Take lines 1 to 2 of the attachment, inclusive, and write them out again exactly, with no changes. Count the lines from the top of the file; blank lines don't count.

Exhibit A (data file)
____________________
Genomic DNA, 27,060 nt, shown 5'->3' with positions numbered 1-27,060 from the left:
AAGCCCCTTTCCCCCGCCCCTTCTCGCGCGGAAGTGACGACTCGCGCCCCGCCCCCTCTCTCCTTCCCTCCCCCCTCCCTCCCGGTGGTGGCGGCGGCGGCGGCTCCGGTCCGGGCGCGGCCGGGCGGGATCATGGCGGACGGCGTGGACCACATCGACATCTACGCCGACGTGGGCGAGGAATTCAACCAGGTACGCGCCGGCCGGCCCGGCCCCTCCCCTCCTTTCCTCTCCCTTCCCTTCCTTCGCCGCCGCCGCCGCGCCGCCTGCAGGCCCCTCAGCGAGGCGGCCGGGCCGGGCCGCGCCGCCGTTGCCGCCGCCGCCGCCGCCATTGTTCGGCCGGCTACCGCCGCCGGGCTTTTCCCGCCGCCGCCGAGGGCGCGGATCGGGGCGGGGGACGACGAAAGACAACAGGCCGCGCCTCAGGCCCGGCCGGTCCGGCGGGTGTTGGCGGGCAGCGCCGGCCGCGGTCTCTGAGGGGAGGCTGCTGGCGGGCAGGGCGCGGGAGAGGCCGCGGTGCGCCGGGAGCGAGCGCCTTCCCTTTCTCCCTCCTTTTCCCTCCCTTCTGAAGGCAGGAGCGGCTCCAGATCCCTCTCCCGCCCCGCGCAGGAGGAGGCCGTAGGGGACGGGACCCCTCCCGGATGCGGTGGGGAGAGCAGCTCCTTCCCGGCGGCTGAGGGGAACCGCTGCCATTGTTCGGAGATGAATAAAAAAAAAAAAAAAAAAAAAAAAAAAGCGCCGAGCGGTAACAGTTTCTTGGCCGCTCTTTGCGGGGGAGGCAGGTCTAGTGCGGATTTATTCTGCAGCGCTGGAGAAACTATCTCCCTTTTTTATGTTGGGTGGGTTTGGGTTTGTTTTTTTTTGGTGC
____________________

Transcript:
Genomic DNA, 27,060 nt, shown 5'->3' with positions numbered 1-27,060 from the left:
AAGCCCCTTTCCCCCGCCCCTTCTCGCGCGGAAGTGACGACTCGCGCCCCGCCCCCTCTCTCCTTCCCTCCCCCCTCCCTCCCGGTGGTGGCGGCGGCGGCGGCTCCGGTCCGGGCGCGGCCGGGCGGGATCATGGCGGACGGCGTGGACCACATCGACATCTACGCCGACGTGGGCGAGGAATTCAACCAGGTACGCGCCGGCCGGCCCGGCCCCTCCCCTCCTTTCCTCTCCCTTCCCTTCCTTCGCCGCCGCCGCCGCGCCGCCTGCAGGCCCCTCAGCGAGGCGGCCGGGCCGGGCCGCGCCGCCGTTGCCGCCGCCGCCGCCGCCATTGTTCGGCCGGCTACCGCCGCCGGGCTTTTCCCGCCGCCGCCGAGGGCGCGGATCGGGGCGGGGGACGACGAAAGACAACAGGCCGCGCCTCAGGCCCGGCCGGTCCGGCGGGTGTTGGCGGGCAGCGCCGGCCGCGGTCTCTGAGGGGAGGCTGCTGGCGGGCAGGGCGCGGGAGAGGCCGCGGTGCGCCGGGAGCGAGCGCCTTCCCTTTCTCCCTCCTTTTCCCTCCCTTCTGAAGGCAGGAGCGGCTCCAGATCCCTCTCCCGCCCCGCGCAGGAGGAGGCCGTAGGGGACGGGACCCCTCCCGGATGCGGTGGGGAGAGCAGCTCCTTCCCGGCGGCTGAGGGGAACCGCTGCCATTGTTCGGAGATGAATAAAAAAAAAAAAAAAAAAAAAAAAAAAGCGCCGAGCGGTAACAGTTTCTTGGCCGCTCTTTGCGGGGGAGGCAGGTCTAGTGCGGATTTATTCTGCAGCGCTGGAGAAACTATCTCCCTTTTTTATGTTGGGTGGGTTTGGGTTTGTTTTTTTTTGGTGC